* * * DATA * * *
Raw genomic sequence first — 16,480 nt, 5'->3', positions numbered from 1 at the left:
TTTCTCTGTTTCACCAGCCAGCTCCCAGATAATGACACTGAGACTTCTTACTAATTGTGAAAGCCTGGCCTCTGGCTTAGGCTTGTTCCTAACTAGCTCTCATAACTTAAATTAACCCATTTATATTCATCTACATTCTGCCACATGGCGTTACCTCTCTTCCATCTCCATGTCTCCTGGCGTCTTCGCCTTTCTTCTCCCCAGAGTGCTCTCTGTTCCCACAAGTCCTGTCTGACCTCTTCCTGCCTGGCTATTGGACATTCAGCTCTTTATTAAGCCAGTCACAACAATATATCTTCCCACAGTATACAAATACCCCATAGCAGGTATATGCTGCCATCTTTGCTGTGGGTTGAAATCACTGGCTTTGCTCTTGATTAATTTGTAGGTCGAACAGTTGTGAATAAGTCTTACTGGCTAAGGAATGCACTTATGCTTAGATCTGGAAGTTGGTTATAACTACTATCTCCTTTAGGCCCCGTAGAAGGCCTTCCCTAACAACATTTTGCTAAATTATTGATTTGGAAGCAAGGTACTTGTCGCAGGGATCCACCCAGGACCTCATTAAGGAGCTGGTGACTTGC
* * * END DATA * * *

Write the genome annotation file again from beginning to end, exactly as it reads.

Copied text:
Raw genomic sequence first — 16,480 nt, 5'->3', positions numbered from 1 at the left:
TTTCTCTGTTTCACCAGCCAGCTCCCAGATAATGACACTGAGACTTCTTACTAATTGTGAAAGCCTGGCCTCTGGCTTAGGCTTGTTCCTAACTAGCTCTCATAACTTAAATTAACCCATTTATATTCATCTACATTCTGCCACATGGCGTTACCTCTCTTCCATCTCCATGTCTCCTGGCGTCTTCGCCTTTCTTCTCCCCAGAGTGCTCTCTGTTCCCACAAGTCCTGTCTGACCTCTTCCTGCCTGGCTATTGGACATTCAGCTCTTTATTAAGCCAGTCACAACAATATATCTTCCCACAGTATACAAATACCCCATAGCAGGTATATGCTGCCATCTTTGCTGTGGGTTGAAATCACTGGCTTTGCTCTTGATTAATTTGTAGGTCGAACAGTTGTGAATAAGTCTTACTGGCTAAGGAATGCACTTATGCTTAGATCTGGAAGTTGGTTATAACTACTATCTCCTTTAGGCCCCGTAGAAGGCCTTCCCTAACAACATTTTGCTAAATTATTGATTTGGAAGCAAGGTACTTGTCGCAGGGATCCACCCAGGACCTCATTAAGGAGCTGGTGACTTGC